Credit worthiness of a buyer is important for sure. I would be much more willing to carry a note from a buyer who I thought was going to work hard and succeed than from someone I did not have that confidence in. But…

The reasons to for a seller to carry a note include:

  1. Only way you can get it sold. Often the case as many of the kinds of buyers that could pay cash are not looking to “wear an apron” as one buyer so succinctly put it too me. There are lots of good buyers for pizza stores that could operate them successfully that do not have the $$ for a down payment.

  2. Can get a higher price or higher total value to the seller than a cash price. i.e. you are being paid for the risk you are taking. Which would you rather have: 200K Cash or 175K at closing and a note for 75K paid back over five years with 8% interest? I know which I would rather have!

There is a world of difference between a deal where the seller carries 50% or more of the selling price and one where they carry a smaller amount that frees up the buyer to have healthier reserves and succeed. I have had offers on my business where the buyer was wanting to put 50K down and ask me to carry the rest over 10 years. Why would I do that? On the other hand an offer where a buyer I had some confidence in offered what I consider to be a full price and asked me to carry 50K would be another story. Somewhere in between might be a deal where a buyer offered 50K down, payments for three years and then a balloon to take me out when they had enough equity and track record to qualify for an SBA loan. It would not be my first choice deal but for some sellers it could get them out when another buyer is not available.

There are many ways to put together a deal. Don’t close your mind to these kinds of ideas. Work with an experienced broker and stay in close touch with your bank!

The BEST time to sell is… when you have a BUYER. Often the first offer on a business is the ONLY offer. Don’t let a solid opportunity to sell get away from you if selling is what you want to do.

At 5k a week I would be happy with giving someone the business for the value of the used equipment if they just got me off the lease

It’s hard to sell something at that low of volume

I don’t think that is an accurate statement. Sale price of a business is based on profit (cash flow), not sales.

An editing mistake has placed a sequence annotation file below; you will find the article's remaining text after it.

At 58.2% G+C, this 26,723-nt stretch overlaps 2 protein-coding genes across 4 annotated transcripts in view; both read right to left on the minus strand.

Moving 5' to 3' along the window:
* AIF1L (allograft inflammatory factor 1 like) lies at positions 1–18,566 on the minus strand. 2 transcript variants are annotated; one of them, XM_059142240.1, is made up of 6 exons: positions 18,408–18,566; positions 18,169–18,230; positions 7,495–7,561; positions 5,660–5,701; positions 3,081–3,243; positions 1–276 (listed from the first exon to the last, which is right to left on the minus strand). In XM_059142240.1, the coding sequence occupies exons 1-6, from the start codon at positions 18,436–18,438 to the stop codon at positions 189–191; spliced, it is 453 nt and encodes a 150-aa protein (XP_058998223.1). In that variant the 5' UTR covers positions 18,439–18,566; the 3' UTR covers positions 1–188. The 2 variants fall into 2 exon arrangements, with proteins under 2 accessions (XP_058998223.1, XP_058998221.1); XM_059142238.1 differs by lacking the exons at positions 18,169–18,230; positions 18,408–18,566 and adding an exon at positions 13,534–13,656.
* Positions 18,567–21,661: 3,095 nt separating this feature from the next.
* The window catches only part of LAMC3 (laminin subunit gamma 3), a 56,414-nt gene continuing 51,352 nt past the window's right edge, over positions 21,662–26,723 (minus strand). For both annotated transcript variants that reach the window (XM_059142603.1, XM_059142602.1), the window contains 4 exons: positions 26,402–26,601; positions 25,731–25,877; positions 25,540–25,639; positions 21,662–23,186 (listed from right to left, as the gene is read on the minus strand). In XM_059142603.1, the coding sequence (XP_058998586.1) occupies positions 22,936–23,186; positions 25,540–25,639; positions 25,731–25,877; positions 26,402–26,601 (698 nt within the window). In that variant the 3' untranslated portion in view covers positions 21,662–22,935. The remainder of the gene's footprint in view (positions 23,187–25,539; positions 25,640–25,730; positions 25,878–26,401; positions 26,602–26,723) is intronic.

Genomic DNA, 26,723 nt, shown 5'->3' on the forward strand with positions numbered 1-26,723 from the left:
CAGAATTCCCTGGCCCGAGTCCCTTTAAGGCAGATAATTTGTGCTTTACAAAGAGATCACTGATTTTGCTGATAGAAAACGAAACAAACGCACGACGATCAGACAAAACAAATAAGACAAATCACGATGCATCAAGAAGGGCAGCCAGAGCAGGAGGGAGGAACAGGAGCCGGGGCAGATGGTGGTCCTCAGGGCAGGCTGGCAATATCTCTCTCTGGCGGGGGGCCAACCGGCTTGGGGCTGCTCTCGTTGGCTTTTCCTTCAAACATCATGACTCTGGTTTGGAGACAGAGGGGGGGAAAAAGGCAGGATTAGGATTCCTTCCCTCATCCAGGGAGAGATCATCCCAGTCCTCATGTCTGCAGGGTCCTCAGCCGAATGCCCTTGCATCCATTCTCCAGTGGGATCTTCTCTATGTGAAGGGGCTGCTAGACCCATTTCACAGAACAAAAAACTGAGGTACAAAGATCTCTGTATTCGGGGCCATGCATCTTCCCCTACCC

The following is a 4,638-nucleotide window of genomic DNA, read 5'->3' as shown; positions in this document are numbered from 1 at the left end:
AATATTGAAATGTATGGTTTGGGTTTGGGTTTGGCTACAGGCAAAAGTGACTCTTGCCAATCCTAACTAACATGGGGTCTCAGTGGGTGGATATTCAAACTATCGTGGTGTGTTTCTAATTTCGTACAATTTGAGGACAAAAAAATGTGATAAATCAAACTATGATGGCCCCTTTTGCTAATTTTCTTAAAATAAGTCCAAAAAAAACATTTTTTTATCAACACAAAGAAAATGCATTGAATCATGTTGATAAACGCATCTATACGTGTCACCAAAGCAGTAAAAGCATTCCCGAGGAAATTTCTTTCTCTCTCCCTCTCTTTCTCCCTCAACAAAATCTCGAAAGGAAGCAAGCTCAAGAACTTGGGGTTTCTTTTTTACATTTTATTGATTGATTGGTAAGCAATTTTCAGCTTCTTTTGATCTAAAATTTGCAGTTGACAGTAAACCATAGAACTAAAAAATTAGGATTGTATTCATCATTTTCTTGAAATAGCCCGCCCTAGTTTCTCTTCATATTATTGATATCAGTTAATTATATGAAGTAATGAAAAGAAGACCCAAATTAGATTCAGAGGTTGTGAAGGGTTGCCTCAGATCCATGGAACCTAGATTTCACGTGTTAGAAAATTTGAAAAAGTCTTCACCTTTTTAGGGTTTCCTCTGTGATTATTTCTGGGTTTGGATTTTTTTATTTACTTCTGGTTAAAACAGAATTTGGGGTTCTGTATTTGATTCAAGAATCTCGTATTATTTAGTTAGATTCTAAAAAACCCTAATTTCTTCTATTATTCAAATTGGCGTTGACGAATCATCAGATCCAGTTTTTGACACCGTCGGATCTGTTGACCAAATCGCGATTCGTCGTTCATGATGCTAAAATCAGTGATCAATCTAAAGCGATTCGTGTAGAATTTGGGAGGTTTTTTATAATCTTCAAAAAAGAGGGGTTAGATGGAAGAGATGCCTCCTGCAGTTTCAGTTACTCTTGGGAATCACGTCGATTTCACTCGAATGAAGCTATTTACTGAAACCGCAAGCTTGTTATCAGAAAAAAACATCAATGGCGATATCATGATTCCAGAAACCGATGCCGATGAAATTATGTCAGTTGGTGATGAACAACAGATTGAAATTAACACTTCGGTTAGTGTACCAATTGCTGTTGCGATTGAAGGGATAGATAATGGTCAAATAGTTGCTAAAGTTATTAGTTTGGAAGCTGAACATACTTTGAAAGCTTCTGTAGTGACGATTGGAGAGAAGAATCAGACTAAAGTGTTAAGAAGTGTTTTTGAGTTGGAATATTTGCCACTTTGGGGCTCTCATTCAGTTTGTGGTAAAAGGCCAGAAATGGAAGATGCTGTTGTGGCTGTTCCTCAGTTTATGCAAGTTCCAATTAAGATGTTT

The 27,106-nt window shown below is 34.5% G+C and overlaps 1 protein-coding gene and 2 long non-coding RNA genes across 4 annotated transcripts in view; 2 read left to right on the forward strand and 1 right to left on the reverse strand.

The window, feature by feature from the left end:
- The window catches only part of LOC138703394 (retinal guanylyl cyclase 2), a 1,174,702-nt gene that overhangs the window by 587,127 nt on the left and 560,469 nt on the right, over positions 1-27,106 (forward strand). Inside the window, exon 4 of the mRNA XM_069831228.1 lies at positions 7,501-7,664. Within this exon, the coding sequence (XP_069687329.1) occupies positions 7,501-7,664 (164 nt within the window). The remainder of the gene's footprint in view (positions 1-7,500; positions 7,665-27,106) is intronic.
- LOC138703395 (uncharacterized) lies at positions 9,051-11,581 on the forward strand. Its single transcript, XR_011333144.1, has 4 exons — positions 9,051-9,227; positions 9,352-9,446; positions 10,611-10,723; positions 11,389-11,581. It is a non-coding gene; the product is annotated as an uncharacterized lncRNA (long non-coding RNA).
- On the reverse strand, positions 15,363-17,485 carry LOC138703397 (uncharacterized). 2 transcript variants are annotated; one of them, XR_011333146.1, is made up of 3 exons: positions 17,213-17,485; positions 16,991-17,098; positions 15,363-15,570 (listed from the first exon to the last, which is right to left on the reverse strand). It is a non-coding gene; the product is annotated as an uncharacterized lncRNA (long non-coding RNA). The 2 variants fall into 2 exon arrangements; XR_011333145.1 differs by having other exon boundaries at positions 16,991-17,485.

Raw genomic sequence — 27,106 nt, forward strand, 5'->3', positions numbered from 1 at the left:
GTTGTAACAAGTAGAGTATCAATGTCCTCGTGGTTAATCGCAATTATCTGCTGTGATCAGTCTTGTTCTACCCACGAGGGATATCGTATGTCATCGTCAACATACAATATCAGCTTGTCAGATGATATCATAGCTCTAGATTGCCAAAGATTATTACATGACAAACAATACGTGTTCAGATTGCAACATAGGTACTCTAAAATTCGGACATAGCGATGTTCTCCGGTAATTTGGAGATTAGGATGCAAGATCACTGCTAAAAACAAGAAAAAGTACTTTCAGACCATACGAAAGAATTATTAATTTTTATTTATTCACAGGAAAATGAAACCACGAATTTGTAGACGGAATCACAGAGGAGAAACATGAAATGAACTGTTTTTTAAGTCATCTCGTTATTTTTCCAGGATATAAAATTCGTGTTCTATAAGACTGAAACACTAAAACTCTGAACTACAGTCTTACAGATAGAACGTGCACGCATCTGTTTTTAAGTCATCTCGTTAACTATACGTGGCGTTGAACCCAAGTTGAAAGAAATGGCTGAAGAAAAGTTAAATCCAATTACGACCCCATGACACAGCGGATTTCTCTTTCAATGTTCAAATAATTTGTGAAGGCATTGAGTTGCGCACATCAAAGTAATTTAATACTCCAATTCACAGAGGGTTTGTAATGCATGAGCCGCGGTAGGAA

A store with 4-500/month rent (yes, we have them where I am at - and probably even more likely in a rural area), small footprint, open 4-9/4-10, independent - no royalties, low advertising budget, etc. can be very profitable at 5K. And there are two stores…there could be significant value above equipment cost.

Let’s at least ask the question before we make assumptions.

What is the cash flow on these two stores?

Are their volumes similar - different?

Are you (the owner) involved day to day - I am trying to understand if you have created businesses (in my mind an entity that will produce income in the absence of an owner\operator) or simply a job for yourself?

Please stop bashing the 5k per store per week. I am sorry if we are not a “million dollar store” like many of you on here. We never will be and don’t try to be. Our shops are in 2 very small towns with populations of 6-8k each. Between salary and perks, we clear over 100k per year, and do not even work 40 hours per week - actually physically in stores less than 2 hours each day - how many owners can say this?. I was simply looking for smart steps to take to make the business clean cut. Most of you have been very supportive and I do appreciate that constructive feedback.

I owned a 6k/week store for years. I have to ask why would you think about selling a business that nets you 100k/yr on less then 40 hours a week? How is it possible to have 100k out of 250k as profit? If these numbers are true then the last thing that you should ever do is sell.

I think he has TWO stores doing 5K week EACH. With low cost locations 100K out of that scenario is very plausible.